How To Give A Digital Security Training

  • Remember to be as inclusive as possible. A broad welcome and a code of conduct go a long way.
  • Risk assessment (AKA threat modeling, don’t know what this is? read this, this, or that )
  • Operational Security and Information Security basics (i.e. basic digital hygiene)
  • How to learn more and keep up to date
  • Choose an accessible space. Consider places like a community center, library, or cafe. Let your audience’s comfort guide your venue choice. Avoid alienating locations, such as hackerspaces. Think about who will be attracted to the space, and who is likely to come back again.
  • Real world promotion (fliers, postcards, personal invitations) will get real people. Digital outreach will get digital people. Reach out.
  • Drafting an agenda will help you plan time in the training, and remind you of what you want to cover and ask. It’s just like a regular agenda, plus it includes time, questions to ask, materials you’ll need, and content you’ll cover.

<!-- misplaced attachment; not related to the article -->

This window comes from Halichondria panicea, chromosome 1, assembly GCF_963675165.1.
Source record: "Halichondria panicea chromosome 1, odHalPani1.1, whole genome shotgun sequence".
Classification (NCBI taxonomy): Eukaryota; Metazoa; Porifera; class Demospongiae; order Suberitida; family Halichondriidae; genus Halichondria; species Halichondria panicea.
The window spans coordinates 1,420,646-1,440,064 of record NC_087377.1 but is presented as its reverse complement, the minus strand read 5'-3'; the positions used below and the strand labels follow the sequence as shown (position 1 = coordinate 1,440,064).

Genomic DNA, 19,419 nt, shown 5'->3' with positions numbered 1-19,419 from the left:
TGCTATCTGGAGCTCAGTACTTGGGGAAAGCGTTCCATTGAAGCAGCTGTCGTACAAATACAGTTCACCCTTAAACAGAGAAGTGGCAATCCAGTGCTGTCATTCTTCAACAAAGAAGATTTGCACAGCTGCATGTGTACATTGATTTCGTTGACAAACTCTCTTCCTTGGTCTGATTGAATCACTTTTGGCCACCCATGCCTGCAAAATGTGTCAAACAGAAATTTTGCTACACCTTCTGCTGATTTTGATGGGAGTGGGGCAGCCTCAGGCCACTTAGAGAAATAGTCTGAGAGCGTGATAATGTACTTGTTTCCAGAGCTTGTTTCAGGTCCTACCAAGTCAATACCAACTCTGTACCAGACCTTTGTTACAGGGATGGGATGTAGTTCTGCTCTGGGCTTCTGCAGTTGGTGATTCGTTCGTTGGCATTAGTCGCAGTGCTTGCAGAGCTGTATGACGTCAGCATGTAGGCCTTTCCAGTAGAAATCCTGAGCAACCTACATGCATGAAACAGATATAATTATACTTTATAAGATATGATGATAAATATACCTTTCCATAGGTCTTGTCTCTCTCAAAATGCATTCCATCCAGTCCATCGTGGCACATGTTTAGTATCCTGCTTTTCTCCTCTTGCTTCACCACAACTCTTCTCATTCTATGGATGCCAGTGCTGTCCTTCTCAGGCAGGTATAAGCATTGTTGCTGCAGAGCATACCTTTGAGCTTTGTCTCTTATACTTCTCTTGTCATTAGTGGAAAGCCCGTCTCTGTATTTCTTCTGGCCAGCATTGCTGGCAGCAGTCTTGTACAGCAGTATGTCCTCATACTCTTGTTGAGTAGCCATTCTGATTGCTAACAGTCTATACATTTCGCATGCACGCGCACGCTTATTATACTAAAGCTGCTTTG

• Model good privacy practices. If you’re going to take photos, check out these guides from Witness.org for tips on preserving privacy: https://library.witness.org/
  • Tell trainees in advance what they should bring. We recommend telling people to bring an open mind and the device they use the most. It’s more important that people come to the training than bring a particular device.
  • Do basic risk assessment
  • Understand the limitations of digital security training
  • Share good info with their friends
  • Have a way to keep up to date on digital security

Follow the ‘do no harm’ principle to the best of your ability.

Model real-life challenges: It’s best to focus on practical security concerns that people can immediately address. Teach ways to think about security and threat modeling (a better introductory term is risk assessment). Talk to people about realistic scenarios or situations that they will actually face.

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